If you plan to head down to catch reds in the Mississippi River this fall, here are some things to keep in mind:
1) You shouldn’t be afraid of the Mississippi River, but you should definitely respect it. It’s not a place for flat boats, and it’s unsafe for any recreational-sized boats in a hard southeast wind that blows straight up the river.
2) You will definitely encounter some big wakes. Make sure you stay far enough off the rocks that these waves don’t push you into them.
3) If the current is light — and it should be when the river’s low — troll upcurrent to slow your pace and make sure your boat’s back end doesn’t want to constantly pass you up.
4) A trolling motor with well-charged batteries is just about essential. If you don’t have one, park at the mouths of cuts and fish the corners. You will definitely catch many more fish, however, with a trolling motor.
5) Bring extra spinnerbaits because you may lose some in the rocks.
6) Cast as close to the rocks as possible. Baitcasting gear makes this much easier, but you can still accomplish it if you’re experienced with spinning tackle.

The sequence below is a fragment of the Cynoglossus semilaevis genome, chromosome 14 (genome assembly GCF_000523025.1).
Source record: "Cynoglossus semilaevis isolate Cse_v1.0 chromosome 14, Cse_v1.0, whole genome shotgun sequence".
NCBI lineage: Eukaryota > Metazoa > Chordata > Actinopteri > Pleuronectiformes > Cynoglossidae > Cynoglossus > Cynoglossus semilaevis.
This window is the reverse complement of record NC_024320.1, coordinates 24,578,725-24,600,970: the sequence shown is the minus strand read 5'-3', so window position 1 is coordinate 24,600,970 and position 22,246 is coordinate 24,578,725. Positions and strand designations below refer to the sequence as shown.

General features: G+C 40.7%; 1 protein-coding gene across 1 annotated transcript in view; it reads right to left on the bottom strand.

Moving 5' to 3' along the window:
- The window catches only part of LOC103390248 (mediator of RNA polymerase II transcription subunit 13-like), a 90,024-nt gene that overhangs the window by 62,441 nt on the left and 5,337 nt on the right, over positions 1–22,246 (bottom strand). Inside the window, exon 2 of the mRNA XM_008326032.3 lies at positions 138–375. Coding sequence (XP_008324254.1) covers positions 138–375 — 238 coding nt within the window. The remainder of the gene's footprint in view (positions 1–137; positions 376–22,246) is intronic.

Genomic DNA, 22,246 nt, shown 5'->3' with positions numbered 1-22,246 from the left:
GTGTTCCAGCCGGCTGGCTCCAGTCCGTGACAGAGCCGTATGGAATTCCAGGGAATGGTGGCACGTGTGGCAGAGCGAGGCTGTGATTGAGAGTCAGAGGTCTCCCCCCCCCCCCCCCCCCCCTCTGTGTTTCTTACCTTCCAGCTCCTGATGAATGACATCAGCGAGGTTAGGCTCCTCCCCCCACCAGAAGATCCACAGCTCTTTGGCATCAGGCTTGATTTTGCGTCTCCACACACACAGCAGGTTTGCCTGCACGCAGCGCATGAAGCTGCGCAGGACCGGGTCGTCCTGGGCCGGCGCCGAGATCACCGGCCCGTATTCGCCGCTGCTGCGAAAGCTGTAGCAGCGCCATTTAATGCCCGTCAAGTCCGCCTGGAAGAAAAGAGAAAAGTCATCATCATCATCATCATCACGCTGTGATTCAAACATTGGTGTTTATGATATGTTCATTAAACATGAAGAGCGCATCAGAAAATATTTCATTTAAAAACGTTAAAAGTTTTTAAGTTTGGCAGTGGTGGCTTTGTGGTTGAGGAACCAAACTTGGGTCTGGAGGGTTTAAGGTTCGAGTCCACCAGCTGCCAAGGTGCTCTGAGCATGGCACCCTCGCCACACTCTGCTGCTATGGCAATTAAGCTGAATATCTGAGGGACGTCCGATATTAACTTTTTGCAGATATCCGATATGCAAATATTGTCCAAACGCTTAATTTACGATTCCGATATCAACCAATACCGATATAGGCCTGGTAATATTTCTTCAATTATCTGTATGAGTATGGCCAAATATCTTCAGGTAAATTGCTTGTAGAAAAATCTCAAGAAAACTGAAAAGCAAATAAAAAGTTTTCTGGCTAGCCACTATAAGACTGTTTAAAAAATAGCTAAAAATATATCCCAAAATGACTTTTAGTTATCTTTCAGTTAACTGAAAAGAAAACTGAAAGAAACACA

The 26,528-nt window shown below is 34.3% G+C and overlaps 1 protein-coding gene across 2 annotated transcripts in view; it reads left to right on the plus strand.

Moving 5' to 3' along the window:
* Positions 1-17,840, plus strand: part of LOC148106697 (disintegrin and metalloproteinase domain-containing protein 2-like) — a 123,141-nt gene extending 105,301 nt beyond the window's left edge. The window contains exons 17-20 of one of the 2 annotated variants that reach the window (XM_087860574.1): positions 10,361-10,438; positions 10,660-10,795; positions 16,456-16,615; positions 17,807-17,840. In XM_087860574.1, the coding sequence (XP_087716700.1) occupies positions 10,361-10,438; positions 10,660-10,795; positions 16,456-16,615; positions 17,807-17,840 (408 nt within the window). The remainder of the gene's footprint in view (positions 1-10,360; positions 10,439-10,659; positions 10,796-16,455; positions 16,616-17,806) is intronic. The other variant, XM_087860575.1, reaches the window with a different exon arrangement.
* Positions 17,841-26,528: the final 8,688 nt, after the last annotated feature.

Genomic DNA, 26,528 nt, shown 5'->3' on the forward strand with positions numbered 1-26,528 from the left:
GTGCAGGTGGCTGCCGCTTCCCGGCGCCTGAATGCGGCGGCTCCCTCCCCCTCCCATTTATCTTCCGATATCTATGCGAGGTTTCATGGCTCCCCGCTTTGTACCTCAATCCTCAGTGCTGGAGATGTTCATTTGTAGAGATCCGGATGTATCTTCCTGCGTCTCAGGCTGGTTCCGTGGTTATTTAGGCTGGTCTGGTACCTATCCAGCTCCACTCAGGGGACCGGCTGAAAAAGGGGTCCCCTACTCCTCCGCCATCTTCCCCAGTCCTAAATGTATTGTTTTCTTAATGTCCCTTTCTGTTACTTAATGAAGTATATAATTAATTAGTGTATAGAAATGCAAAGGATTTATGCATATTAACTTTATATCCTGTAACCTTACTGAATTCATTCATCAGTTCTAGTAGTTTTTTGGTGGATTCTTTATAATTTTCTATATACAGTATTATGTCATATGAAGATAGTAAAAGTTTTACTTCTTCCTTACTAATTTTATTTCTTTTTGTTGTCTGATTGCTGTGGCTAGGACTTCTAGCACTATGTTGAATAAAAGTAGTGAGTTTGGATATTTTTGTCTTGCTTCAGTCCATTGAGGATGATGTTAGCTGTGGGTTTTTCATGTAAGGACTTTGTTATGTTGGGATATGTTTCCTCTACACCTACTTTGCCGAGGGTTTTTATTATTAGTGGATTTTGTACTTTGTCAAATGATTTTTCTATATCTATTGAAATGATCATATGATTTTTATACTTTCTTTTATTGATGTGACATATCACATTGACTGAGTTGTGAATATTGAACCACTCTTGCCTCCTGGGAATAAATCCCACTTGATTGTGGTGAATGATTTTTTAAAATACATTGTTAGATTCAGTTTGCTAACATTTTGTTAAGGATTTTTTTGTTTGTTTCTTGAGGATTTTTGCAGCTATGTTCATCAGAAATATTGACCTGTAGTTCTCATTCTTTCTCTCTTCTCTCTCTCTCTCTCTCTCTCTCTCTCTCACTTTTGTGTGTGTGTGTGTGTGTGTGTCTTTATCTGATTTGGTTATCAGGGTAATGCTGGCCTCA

7) You’ll catch a bunch of undersized redfish. Be sure to let these fish go. You’ll boat more than enough reds between the 16- to 27-inch slot to take home your limit for dinner.
8) You also may run across some flounder, stripers, bass and speckled trout. The flounder and stripers will get much more active as the weather cools.
9) Fog isn’t usually an issue in September, but it frequently is in October and November. The fog at the mouth of the river can get so bad that you can barely see the bow of your boat from the transom. It should go without saying, but don’t venture out into it. Stay at the dock and wait until it breaks.
10) If you want to make a weekend of it, Cypress Cove Marina (504-534-9289) and Venice Marina (504-534-9357) offer lodging.